These photographs of ’spirits’ are taken from an album of photographs unearthed in a Lancashire second-hand and antiquarian bookshop by one of the Museum’s curators. They were taken by a controversial medium called William Hope (1863-1933). Born in 1863 in Crewe, Hope started his working life as a carpenter. In about 1905 he became interested in spirit photography after capturing the supposed image of a ghost while photographing a friend. He went on to found the Crewe Circle – a group of six spirit photographers led by Hope. When Archbishop Thomas Colley joined the group they began to publicise their work. Following World War I support for the Crewe Circle grew as the grieving relatives of those lost to the war sought a means of contacting their loved ones. By 1922 Hope had moved to London where he became a professional medium. The work of the Crew Circle was investigated on various occasions. The most famous of these took place in 1922, when the Society for Psychical Research sent Harry Price to investigate the group. Price collected evidence that Hope was substituting glass plates bearing ghostly images in order to produce his spirit photographs. Later the same year Price published his findings, exposing Hope as a fraudster. However, many of Hope’s most ardent supporters spoke out on his behalf, the most famous being Sir Arthur Conan Doyle, and Hope continued to practice, despite his exposure. He died in London on 7 March 1933.
The clergyman and his wife had attended a seance at which a voice was heard, claiming to be their stillborn daughter – whom the ’spirit people’ had named Rose. The voice asked them to sit for a psychic photograph, telling them she would try to appear in it. ‘Rose’ is not clearly apparent in the image. The image of the man was identified as the long-deceased father of the clergyman.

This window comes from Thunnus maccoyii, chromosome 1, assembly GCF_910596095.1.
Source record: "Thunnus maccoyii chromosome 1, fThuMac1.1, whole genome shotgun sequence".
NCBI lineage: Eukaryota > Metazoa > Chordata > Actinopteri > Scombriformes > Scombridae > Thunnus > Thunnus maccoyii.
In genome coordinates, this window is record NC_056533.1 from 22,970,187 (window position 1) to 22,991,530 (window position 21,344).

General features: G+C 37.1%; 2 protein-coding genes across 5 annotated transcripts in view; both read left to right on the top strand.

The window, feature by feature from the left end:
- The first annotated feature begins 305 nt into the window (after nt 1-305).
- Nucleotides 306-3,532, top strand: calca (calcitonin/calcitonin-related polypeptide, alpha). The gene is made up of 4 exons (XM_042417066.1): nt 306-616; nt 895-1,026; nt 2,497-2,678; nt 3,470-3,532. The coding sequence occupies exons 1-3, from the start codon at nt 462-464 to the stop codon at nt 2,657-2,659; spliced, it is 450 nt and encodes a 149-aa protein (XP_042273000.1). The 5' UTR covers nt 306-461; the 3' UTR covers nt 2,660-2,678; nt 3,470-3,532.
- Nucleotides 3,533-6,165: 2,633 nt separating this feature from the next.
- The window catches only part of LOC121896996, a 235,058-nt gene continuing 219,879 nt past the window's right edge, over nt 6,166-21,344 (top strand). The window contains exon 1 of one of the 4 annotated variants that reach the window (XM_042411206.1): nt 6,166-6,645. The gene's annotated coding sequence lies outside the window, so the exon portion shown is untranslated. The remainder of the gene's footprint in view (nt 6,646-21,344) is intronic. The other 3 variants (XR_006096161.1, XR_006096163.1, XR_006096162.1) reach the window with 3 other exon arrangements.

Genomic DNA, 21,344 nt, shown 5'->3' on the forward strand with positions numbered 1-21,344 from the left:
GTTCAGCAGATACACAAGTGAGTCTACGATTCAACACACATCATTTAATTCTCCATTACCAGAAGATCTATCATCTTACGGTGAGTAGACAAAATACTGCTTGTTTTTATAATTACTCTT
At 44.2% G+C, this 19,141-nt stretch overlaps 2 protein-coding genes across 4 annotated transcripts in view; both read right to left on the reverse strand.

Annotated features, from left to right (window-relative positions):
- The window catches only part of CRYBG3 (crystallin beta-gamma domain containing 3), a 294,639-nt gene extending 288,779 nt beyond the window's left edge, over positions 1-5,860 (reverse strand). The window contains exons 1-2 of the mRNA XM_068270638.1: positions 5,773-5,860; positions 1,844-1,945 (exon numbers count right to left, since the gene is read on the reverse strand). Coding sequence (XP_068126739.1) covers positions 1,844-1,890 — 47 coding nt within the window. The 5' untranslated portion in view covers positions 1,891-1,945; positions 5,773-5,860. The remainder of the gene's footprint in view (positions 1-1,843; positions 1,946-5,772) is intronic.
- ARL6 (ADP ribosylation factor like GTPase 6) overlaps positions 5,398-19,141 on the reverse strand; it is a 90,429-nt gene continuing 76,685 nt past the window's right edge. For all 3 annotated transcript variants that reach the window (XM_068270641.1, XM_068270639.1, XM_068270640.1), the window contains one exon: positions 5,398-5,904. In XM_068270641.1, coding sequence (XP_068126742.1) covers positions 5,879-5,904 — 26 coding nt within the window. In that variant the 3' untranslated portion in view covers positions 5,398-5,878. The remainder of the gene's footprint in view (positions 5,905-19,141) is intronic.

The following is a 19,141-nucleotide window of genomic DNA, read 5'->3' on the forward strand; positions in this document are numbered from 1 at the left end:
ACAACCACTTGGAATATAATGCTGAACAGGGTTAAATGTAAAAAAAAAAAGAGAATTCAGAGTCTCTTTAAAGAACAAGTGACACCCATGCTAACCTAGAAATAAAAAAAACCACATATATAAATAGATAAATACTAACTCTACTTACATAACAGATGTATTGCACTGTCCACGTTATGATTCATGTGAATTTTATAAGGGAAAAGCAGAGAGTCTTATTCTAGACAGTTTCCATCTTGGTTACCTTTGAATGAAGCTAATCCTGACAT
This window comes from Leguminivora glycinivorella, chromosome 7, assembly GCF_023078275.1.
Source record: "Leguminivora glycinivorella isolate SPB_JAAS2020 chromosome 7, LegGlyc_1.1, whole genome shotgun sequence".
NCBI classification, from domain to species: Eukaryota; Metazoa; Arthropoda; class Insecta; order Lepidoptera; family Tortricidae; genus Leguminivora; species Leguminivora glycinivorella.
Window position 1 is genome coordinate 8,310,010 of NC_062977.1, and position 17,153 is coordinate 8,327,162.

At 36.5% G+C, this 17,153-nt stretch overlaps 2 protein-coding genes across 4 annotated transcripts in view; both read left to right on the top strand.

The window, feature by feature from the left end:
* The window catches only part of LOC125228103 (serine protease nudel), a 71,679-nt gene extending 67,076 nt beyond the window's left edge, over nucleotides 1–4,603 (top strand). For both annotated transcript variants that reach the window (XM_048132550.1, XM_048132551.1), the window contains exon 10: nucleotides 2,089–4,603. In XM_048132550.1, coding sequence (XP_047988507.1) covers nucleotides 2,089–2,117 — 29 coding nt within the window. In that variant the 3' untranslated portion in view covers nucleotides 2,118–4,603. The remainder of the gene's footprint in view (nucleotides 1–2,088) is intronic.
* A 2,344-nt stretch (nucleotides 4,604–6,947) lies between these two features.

A photograph of Welsh mediums – and brothers – Joe and Will Thomas, taken in about 1920. The Thomas family claimed that the image superimposed over the sitters was the only photograph of their deceased grandmother in existence. Hope, however, would have used an existing photograph of a woman to create the illusion.
The face of a young woman appears over the woman on the right of the photograph. The reverse of the photograph reads: ‘Why is the child always pushing to the front?’ and ‘Do we get messages from the higher spirits?’; perhaps questions the women wanted answering. One of the sitters, at Hope’s request, has signed the plate for authentication.
The image of a young man’s face appears prominently over the man, draped in a cloak. The signature at the base of the image belongs to the sitter. The man had links with the person who compiled the spirit album, and he gave the photograph to her as a keepsake. He apparently recognised the young man’s face.
A woman’s face appears in a ‘misty’ cloud to the right of the man – identified as that of his deceased first wife. Hope may have already held her photograph in his studio, or he may have asked the man to supply her photograph under the pretence of using the image to contact the spirit world.
A photograph of the Welsh medium Joe Thomas, taken in about 1920. The shrouded woman’s face appearing in the photograph was not identified by Thomas – but it may indicate some form of collaboration between him and Hope.
A photograph of a group gathered at a seance, taken by William Hope (1863-1933) in about 1920. The information accompanying the spirit album states that the table is levitating. In reality, the image of a ghostly arm has been superimposed over the table using a double exposure.
A photograph of a mourning scene, probably taken by William Hope (1863-1933) in about 1920. A woman mourns for her husband in a Chapel of Rest, standing by his body which is wrapped in sheets and laden with flowers. The woman’s son stands beside her. The image of a man’s face has been superimposed over the original photograph. The spirit album notes that the family were Roman Catholics and believed in life after death.